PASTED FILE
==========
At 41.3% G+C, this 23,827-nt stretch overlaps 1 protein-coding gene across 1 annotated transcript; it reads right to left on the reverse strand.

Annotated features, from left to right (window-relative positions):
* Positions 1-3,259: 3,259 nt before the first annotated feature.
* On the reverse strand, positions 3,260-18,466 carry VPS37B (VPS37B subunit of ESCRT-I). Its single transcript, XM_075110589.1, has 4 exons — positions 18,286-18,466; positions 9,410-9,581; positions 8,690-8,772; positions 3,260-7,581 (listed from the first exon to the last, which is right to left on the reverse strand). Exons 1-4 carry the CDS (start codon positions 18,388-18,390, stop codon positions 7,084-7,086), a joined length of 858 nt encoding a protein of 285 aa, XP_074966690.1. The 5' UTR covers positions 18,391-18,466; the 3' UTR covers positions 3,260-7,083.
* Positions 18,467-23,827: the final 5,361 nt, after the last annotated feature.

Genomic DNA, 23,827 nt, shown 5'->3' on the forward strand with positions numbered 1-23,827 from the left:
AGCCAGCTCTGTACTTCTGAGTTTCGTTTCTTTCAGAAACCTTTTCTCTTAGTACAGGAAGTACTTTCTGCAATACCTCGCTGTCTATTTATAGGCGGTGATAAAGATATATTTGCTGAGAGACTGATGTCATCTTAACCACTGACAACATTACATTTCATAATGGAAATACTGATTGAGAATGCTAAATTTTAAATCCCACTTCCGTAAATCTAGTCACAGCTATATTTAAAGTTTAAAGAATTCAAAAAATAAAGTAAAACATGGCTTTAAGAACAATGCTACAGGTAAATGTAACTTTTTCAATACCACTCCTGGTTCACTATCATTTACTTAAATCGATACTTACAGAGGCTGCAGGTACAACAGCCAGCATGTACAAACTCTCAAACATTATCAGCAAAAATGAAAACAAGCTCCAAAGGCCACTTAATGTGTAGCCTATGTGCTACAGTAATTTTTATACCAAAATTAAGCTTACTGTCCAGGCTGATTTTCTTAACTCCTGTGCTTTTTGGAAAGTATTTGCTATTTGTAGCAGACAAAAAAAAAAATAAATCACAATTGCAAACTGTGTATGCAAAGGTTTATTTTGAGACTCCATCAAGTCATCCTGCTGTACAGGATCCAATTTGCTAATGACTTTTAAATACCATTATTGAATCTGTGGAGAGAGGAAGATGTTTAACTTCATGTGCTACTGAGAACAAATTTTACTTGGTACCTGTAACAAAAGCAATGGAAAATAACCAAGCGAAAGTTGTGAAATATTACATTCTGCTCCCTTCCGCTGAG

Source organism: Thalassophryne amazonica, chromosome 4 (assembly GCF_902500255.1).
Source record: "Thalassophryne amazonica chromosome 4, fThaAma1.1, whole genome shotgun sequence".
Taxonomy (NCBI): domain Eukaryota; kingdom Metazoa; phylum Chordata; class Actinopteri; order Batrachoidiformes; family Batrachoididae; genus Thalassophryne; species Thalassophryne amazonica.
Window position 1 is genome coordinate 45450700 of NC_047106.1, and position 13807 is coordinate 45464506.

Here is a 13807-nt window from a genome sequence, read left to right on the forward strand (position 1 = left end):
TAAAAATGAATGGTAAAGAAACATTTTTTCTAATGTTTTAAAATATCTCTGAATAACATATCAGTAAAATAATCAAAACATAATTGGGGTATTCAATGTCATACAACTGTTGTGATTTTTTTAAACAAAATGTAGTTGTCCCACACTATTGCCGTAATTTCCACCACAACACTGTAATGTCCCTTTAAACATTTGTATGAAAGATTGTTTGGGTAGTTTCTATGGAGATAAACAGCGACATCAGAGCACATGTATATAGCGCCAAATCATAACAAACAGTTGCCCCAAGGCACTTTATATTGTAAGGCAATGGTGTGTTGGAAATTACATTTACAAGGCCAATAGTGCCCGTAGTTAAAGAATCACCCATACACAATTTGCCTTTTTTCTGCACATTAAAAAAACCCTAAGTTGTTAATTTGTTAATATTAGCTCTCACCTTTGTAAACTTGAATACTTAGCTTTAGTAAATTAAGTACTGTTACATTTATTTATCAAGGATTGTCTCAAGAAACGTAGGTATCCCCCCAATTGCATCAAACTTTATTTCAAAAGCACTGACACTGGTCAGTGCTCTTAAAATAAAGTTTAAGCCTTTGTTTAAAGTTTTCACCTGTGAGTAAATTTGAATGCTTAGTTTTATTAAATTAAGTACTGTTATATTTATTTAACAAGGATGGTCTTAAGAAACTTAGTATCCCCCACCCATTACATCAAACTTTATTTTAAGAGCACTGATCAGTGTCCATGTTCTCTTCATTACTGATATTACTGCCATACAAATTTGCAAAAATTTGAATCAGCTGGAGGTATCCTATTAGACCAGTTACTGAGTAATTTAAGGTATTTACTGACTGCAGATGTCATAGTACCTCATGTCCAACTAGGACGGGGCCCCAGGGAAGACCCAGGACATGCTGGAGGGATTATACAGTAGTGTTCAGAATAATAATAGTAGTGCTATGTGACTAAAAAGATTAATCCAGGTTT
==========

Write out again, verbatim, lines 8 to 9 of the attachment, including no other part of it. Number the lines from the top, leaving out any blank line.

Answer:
Source organism: Thalassophryne amazonica, chromosome 4 (assembly GCF_902500255.1).
Source record: "Thalassophryne amazonica chromosome 4, fThaAma1.1, whole genome shotgun sequence".